Women working in technical roles at U.S. Microsoft offices filed 238 internal complaints alleging gender discrimination or harassment between 2010 and 2016.
Of these, 118 were gender discrimination complaints and Microsoft only determined one to be “founded,” according to court filings reported by Reuters.
The numbers are being used by plaintiffs in an ongoing lawsuit against the company as an example of women being paid less and being less likely to receive promotions than men at Microsoft.
Attorneys representing the women who filed the lawsuit in 2015 called the findings “shocking.” Average data for discrimination complaints at companies are difficult to know since they are not usually publicly reported.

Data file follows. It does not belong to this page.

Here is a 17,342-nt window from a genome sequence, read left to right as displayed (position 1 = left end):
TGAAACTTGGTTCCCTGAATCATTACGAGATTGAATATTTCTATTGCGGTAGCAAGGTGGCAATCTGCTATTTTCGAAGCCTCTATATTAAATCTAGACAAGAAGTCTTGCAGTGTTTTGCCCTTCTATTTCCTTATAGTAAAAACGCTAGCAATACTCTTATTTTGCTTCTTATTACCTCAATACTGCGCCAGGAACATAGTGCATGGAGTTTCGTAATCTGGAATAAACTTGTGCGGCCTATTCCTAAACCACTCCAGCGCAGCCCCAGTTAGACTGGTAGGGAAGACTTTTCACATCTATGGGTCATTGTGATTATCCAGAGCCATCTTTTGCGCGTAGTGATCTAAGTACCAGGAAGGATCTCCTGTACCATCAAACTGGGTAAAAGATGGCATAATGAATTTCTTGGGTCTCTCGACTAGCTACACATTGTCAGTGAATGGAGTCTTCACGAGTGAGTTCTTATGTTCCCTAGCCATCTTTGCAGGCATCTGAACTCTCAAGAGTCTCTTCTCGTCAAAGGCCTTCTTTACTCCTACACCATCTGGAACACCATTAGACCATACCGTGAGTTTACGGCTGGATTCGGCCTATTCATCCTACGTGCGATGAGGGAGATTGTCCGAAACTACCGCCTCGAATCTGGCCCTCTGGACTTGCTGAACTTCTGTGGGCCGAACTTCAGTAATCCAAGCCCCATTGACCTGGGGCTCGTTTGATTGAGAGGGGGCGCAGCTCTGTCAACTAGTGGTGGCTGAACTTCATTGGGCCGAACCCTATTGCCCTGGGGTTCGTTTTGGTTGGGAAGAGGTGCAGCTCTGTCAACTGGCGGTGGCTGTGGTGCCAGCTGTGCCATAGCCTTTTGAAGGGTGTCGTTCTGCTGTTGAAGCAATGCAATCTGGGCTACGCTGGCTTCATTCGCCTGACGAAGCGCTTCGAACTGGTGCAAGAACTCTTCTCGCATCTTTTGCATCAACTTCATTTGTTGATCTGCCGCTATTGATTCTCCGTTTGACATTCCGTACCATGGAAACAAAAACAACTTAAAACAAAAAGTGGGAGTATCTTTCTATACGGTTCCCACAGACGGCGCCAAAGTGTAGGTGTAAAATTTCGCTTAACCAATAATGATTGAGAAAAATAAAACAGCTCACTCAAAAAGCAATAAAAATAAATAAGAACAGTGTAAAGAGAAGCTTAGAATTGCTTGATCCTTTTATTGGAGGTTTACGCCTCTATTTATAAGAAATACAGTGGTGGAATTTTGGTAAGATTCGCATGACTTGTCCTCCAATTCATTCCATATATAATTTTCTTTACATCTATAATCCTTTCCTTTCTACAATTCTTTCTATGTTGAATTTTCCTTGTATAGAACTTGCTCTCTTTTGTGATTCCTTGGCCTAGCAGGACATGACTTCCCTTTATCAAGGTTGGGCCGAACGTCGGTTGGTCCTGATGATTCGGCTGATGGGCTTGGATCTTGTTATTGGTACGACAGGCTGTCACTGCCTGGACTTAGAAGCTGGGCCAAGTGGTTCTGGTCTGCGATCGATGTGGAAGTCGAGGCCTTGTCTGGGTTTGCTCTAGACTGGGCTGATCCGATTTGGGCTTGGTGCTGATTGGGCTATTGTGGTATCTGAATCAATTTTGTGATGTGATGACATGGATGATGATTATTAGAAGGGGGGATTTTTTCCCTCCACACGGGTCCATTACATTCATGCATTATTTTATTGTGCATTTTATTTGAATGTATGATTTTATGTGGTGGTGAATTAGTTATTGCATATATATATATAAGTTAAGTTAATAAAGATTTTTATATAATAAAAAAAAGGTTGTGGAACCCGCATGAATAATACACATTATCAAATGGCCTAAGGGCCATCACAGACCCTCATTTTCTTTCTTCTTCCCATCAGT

Microsoft had argued the numbers should not be released, saying that making the outcomes public could discourage women in the company from coming forward in the future.
Microsoft has denied widespread claims of gender discrimination and during the suit has pointed to the $55 million a year it spends toward promoting diversity.
The Redmond, Wash.-based technology company argued that plaintiffs have not been able to give examples of systematic pay or promotion gender discrimination.
Plaintiffs want the case to be classified as a class-action lawsuit that would include more than 8,000 employees.
U.S. District Judge James Robart has not yet given a ruling on the case's class action status.